Since last September, when Jim Johnson, special counsel to Gov. Phil Murphy, released a report outlining the ongoing issues in Atlantic City, the city and state have been working to address the problems.

Hampered by years of disruption and decline, the city remains under state control as it rebuilds and expands its economic base.

And there are many signs of progress. The Atlantic City Executive Council, a public-private collaboration among state, county and local stakeholders, recently introduced a task list and a community calendar to keep residents in the loop.

A location for the city’s planned supermarket has been selected, and a series of community meetings have been scheduled to obtain feedback. Steps have been taken by City Council to address rooming house violations.

All are necessary and welcome developments.

But one solution cannot be ignored. Nothing is going to change in our city if citizens — both residents of Atlantic City and those who support it — do not actively participate in its revival.

That means showing up to the many civic association meetings held within the city. It means reaching out to officials and politicians to make your suggestions or complaints heard. It means registering and voting in every election in which you are eligible to participate.

“We can all agree that a healthy, prosperous A.C. is in everyone’s best interest,” writes reader Bill Land on, a website devoted to The Press’ special project. “I would submit to all of you that the chronic issues outlined in this article will never get better until those that really care actually start living and voting here. Those of us that actually do live here see the potential for a wonderful community.”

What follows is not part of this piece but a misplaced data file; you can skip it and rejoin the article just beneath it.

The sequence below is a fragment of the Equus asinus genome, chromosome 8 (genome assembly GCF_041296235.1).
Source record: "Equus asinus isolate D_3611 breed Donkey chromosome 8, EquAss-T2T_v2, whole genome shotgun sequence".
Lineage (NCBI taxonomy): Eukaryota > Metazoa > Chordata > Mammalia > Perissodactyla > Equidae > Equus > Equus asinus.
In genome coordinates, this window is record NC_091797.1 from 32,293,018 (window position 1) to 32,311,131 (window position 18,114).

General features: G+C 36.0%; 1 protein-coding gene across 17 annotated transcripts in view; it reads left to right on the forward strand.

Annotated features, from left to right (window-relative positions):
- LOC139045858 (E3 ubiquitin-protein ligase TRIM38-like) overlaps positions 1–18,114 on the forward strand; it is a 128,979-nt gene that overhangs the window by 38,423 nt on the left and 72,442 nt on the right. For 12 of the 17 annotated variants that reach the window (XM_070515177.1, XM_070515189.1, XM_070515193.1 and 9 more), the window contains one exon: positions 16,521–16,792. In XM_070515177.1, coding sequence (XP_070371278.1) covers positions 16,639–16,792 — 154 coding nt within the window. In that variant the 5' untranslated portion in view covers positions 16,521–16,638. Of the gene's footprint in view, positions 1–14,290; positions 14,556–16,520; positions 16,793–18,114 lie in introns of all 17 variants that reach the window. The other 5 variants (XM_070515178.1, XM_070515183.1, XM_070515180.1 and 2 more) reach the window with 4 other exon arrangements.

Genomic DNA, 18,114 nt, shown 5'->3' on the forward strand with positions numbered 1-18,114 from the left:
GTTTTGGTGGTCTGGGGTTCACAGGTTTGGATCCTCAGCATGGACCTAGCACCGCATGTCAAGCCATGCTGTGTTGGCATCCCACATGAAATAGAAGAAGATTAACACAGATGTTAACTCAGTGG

In fact, many who agree about Atlantic City’s potential have been making energetic efforts to help move it forward.

In January, about 500 people packed Jim Whelan Boardwalk Hall to share their concerns and ideas in a meeting organized by the Atlantic City Initiatives Office. So many people showed up that there weren’t enough chairs for everyone. The meeting was organized in breakout groups around 18 large tables by topic from affordable housing to public safety, youth programs to business entrepreneurship.

Officials have promised to hold similar meetings regularly going forward.

The work of transforming anything — an individual, an organization, an entire city — is incremental, exhilarating and exhausting. It’s crucial that city residents — and those whose lives are impacted by the city’s success or failure — keep the conversation and effort going.

“No amusement park or attraction or slogan is going to change things here,” writes Land. “We need concerned citizens that will bring their talents, businesses and leadership to this city year round.”

For more from The Press’ yearlong series examining the city’s path forward, go to and join the conversation.

Load comments